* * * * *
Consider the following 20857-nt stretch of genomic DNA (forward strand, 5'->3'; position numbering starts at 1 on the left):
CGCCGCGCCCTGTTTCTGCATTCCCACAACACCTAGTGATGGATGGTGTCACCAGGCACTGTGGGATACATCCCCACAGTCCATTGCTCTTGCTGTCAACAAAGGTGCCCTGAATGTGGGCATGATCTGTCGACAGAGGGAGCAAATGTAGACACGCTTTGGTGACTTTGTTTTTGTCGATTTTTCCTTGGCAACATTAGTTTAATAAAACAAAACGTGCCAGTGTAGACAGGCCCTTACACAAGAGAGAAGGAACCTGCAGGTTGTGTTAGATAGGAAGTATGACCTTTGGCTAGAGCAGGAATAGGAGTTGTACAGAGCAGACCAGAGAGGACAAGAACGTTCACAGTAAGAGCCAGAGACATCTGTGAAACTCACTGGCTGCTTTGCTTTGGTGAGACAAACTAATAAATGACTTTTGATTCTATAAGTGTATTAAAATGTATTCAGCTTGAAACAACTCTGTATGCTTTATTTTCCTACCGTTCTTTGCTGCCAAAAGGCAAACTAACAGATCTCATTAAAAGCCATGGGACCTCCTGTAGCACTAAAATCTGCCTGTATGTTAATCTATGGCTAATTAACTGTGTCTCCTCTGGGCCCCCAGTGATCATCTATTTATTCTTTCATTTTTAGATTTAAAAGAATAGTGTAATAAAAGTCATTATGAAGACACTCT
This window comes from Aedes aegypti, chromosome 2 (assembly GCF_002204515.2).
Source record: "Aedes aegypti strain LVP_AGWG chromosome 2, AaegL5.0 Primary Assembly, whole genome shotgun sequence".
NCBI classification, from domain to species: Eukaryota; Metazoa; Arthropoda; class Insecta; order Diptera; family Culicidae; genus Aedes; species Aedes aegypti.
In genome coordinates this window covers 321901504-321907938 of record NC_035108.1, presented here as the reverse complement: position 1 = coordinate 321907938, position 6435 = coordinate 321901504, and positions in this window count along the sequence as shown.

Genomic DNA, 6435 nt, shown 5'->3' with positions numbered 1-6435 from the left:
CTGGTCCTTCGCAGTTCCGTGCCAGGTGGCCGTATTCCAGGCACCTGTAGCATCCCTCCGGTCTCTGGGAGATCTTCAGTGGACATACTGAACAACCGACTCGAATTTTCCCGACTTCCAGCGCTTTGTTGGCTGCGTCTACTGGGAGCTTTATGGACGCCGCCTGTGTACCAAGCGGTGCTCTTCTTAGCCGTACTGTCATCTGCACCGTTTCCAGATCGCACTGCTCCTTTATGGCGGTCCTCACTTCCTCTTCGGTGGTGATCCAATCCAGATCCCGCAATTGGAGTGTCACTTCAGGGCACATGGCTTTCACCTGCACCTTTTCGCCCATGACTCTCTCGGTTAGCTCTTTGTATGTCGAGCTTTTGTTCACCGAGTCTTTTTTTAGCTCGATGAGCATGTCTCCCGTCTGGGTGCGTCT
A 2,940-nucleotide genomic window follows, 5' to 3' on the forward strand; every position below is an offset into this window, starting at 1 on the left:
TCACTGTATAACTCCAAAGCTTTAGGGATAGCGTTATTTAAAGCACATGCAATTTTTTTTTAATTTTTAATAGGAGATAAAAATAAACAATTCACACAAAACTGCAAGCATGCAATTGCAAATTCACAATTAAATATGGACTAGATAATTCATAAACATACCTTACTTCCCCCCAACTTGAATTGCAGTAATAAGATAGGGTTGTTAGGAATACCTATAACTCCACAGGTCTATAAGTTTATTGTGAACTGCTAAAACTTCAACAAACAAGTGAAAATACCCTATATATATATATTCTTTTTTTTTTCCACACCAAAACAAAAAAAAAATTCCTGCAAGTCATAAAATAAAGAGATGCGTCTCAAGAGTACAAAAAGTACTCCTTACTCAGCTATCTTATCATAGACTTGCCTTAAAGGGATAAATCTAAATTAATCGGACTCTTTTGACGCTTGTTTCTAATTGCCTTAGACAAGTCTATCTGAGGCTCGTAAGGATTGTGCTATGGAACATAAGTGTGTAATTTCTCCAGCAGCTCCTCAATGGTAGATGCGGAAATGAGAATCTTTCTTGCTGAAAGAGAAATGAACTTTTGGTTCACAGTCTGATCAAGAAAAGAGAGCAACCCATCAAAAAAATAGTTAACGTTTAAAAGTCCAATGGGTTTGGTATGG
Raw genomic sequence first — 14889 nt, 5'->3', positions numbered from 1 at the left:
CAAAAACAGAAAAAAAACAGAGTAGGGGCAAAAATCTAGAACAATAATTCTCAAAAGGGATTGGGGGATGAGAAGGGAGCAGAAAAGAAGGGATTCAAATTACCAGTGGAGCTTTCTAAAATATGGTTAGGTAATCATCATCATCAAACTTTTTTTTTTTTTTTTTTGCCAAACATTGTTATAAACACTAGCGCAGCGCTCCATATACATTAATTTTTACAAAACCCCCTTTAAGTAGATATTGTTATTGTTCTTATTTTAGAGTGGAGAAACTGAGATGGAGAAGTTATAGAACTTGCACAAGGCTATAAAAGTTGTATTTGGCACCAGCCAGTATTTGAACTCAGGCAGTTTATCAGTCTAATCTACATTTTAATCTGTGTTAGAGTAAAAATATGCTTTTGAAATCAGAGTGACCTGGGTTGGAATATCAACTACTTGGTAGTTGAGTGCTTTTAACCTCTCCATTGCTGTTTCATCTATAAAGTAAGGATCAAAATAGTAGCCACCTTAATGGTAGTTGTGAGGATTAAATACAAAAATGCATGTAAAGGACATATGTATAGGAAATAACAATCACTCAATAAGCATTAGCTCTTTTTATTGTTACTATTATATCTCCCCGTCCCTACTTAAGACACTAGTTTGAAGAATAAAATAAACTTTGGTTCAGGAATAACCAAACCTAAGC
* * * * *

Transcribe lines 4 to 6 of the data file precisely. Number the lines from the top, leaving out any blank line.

Source record: "Aedes aegypti strain LVP_AGWG chromosome 2, AaegL5.0 Primary Assembly, whole genome shotgun sequence".
NCBI classification, from domain to species: Eukaryota; Metazoa; Arthropoda; class Insecta; order Diptera; family Culicidae; genus Aedes; species Aedes aegypti.
In genome coordinates this window covers 321901504-321907938 of record NC_035108.1, presented here as the reverse complement: position 1 = coordinate 321907938, position 6435 = coordinate 321901504, and positions in this window count along the sequence as shown.